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Column: Filth? Bible teaches us not to judge others
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Column: Filth? Bible teaches us not to judge others

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I opened the newspaper: Standing in the pulpit in a Baptist church Mark Robinson called gays “filth.”

Democrats screamed.

Robinson screamed back, held a press conference, and said he didn’t take back the word filth. He denied he called gay people filth. Claimed that he called a pornographic book — in some school libraries — filth.

I watched the video of Robinson standing in the pulpit at Asbury Baptist Church. He said: “There’s no reason anybody, anywhere in America should be telling any child about transgenderism, homosexuality, or any of that filth.” He added defiantly: “And yes, I called it filth. And if you don’t like that I called it filth, come see me.”

It was clear: Robinson said homosexuals are filth.

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I supported the marriage amendment like most North Carolinians. Marriage, unlike a civil union, is a sacrament between a man, woman and God. I supported HB2, men shouldn’t share a restroom with women. But when Robinson, standing in a pulpit, called gay people “filth” he crossed a line.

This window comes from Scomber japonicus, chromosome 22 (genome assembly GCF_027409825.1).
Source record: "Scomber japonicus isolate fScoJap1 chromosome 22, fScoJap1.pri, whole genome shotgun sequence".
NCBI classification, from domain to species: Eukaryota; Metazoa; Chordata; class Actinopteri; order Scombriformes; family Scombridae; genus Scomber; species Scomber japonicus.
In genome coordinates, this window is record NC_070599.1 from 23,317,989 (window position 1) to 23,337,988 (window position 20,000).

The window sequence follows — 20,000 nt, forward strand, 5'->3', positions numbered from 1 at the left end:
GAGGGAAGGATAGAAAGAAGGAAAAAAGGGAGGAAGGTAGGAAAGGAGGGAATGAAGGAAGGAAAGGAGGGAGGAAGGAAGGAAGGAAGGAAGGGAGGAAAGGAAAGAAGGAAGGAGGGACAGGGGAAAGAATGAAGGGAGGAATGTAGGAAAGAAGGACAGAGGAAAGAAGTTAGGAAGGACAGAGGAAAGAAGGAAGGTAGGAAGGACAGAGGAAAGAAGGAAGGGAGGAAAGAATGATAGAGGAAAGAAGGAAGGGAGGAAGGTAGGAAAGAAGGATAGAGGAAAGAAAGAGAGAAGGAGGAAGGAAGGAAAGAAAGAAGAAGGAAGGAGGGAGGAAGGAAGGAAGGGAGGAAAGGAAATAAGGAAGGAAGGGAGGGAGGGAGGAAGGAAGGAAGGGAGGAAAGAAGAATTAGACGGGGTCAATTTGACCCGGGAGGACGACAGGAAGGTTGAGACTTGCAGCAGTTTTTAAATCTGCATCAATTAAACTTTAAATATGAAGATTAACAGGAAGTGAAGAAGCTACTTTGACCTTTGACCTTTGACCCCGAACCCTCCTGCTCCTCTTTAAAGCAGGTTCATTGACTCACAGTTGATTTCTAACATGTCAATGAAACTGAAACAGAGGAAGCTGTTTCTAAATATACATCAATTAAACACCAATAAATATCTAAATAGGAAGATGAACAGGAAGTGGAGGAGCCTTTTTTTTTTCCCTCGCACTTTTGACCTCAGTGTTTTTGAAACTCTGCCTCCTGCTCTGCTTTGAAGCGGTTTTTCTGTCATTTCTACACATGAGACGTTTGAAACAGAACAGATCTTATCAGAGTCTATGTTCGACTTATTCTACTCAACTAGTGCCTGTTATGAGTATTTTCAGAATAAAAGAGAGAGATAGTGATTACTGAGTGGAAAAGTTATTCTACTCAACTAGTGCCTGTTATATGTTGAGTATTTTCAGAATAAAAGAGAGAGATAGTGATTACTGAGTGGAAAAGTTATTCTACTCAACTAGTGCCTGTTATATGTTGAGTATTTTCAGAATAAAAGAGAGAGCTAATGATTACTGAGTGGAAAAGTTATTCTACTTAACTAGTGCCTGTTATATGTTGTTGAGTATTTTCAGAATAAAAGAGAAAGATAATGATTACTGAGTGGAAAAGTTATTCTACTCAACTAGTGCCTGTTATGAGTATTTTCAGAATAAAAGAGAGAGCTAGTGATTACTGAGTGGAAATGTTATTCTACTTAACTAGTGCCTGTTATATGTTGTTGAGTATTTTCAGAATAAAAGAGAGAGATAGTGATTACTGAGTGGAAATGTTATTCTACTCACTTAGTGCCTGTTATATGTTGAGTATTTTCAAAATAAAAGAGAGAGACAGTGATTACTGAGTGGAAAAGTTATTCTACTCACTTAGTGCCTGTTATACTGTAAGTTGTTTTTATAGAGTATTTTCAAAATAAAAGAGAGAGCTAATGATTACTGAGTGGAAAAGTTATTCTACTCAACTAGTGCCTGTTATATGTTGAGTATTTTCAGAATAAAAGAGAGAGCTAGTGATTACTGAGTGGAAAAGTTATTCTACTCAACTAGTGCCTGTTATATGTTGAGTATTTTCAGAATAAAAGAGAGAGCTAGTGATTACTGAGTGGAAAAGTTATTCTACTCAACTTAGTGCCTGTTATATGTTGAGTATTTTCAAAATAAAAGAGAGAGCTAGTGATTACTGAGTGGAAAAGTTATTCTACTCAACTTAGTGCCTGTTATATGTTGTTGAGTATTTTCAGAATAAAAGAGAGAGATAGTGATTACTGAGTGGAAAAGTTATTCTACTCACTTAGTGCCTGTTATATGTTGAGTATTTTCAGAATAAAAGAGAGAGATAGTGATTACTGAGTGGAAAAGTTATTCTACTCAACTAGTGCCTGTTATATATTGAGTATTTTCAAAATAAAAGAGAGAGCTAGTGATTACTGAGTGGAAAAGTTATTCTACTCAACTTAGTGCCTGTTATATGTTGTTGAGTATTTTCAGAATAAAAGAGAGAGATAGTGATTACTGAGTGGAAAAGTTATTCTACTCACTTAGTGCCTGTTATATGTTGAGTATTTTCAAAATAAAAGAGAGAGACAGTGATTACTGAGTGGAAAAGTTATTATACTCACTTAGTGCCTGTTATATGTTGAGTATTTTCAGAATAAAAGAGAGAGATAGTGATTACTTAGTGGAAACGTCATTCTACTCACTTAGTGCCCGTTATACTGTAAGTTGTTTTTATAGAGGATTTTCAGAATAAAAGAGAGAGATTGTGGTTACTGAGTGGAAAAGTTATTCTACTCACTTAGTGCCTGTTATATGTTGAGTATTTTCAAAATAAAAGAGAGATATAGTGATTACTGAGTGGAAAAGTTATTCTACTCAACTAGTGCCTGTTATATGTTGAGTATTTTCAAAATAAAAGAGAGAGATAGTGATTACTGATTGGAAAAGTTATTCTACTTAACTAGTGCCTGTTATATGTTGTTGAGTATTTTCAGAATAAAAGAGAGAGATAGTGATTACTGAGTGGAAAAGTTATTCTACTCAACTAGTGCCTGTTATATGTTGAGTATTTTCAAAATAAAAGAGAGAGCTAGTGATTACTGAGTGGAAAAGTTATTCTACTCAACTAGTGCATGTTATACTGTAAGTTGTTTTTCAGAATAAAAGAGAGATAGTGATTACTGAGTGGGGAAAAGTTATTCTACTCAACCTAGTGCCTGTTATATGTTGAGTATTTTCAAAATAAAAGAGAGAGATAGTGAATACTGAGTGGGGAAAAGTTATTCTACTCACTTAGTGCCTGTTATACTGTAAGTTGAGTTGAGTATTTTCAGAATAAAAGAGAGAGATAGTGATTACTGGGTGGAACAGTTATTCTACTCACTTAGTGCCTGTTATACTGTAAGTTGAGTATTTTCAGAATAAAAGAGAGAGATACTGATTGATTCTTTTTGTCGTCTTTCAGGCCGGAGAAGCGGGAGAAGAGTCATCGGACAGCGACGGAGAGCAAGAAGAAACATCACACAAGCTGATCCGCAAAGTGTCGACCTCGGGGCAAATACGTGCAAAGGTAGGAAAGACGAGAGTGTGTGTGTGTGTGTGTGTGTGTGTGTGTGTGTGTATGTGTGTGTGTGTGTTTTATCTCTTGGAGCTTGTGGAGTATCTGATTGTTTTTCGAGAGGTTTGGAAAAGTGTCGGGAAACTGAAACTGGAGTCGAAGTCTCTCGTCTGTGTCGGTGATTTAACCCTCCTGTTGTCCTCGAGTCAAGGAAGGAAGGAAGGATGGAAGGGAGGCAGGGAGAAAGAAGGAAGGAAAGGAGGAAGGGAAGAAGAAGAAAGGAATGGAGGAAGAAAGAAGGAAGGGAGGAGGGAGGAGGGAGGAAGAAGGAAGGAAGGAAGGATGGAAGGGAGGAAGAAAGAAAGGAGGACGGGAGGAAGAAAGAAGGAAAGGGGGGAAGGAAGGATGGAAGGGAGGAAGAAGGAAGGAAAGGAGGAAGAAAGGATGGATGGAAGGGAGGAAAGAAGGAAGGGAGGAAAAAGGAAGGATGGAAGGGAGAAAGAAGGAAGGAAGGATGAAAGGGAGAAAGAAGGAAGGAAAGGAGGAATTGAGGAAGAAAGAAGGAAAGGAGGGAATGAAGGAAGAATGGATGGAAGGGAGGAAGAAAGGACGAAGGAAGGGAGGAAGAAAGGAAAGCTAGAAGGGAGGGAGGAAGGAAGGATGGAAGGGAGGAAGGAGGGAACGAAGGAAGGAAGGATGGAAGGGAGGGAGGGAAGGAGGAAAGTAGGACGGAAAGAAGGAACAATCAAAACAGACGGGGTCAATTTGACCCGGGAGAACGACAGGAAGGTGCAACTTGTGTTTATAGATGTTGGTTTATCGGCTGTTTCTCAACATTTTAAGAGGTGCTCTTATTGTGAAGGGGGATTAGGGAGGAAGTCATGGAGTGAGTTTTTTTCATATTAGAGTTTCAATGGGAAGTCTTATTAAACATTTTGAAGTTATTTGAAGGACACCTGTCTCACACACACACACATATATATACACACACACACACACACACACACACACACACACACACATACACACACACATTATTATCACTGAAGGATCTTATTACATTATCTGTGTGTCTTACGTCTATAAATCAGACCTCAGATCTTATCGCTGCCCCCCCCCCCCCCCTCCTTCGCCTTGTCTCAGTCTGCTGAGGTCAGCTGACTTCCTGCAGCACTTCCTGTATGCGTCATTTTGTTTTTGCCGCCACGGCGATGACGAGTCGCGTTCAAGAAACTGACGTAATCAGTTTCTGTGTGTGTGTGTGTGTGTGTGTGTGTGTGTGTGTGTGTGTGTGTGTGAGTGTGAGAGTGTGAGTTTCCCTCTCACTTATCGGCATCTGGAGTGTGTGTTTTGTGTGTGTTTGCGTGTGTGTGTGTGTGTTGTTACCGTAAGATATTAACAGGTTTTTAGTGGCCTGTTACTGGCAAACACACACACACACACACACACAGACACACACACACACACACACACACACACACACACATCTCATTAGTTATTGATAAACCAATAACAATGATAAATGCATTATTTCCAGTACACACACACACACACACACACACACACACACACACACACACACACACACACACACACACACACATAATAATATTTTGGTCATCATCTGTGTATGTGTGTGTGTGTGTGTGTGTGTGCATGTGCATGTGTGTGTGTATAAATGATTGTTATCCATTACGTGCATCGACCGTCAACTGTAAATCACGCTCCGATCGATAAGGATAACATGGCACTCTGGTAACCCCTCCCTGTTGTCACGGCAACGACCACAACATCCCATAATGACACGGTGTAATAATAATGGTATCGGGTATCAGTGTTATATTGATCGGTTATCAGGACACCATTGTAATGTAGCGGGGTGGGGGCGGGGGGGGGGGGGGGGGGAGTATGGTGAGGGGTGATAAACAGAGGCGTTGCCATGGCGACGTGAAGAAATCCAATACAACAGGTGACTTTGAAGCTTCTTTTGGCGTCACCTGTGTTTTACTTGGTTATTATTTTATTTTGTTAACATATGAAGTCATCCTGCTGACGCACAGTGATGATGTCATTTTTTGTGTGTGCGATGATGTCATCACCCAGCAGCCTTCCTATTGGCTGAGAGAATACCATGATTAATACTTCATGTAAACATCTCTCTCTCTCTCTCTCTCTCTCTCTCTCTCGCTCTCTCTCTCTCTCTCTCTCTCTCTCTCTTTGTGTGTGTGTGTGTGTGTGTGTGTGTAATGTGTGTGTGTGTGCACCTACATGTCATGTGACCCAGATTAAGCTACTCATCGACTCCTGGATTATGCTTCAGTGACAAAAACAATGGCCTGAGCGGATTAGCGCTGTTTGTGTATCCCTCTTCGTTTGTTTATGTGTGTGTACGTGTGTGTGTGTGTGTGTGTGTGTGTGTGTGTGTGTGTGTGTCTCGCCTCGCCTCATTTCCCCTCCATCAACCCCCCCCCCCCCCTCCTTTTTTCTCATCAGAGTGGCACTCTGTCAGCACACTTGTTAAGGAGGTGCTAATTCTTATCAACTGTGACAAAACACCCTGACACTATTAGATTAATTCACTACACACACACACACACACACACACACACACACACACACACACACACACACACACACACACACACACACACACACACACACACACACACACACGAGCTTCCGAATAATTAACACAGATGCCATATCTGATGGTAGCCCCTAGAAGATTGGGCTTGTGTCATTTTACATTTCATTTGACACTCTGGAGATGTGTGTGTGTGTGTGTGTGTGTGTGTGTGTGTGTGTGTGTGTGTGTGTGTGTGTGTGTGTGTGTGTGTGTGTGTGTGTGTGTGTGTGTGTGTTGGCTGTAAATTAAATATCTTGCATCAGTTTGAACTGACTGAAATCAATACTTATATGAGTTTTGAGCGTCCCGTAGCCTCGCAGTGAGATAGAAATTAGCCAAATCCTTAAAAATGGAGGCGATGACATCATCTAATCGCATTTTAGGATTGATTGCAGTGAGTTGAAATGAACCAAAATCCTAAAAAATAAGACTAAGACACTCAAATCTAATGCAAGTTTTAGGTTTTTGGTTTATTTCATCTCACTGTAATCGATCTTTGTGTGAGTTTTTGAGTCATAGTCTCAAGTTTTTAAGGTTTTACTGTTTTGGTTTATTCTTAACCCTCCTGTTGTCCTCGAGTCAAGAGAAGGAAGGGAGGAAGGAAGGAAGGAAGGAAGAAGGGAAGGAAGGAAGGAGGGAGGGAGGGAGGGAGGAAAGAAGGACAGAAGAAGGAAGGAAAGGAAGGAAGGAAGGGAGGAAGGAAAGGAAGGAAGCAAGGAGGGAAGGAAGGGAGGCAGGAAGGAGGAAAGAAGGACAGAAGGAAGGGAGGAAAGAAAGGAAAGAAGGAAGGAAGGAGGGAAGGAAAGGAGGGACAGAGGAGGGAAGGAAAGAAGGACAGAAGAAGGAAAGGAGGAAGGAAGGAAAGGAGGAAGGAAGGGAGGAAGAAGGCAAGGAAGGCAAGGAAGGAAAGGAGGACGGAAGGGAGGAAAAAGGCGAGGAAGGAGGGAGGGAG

In the Sermon on the Mount, Christ taught: Judge not, that you be not judged. For with the judgment you pronounce you will be judged. Christ also taught: Do unto others.

In a fallen world, none of us are righteous. All of us are sinners. Some fall into sin, others fall into a deadly sin — pride.

Christ taught humility and kindness, even to sinners.

Robinson crossed that line.

Democrats screamed. Robinson screamed. People are tired of hateful politics. We want better. How do we right the ship? Republicans and Democrats don’t need to see eye to eye, but they do need to disagree with a bit of humility and kindness.

Unfortunately, that’s where Lt. Governor Robinson came up short.

Andy Wells is a former state senator from Catawba County and is currently a member of the state Board of Transportation.


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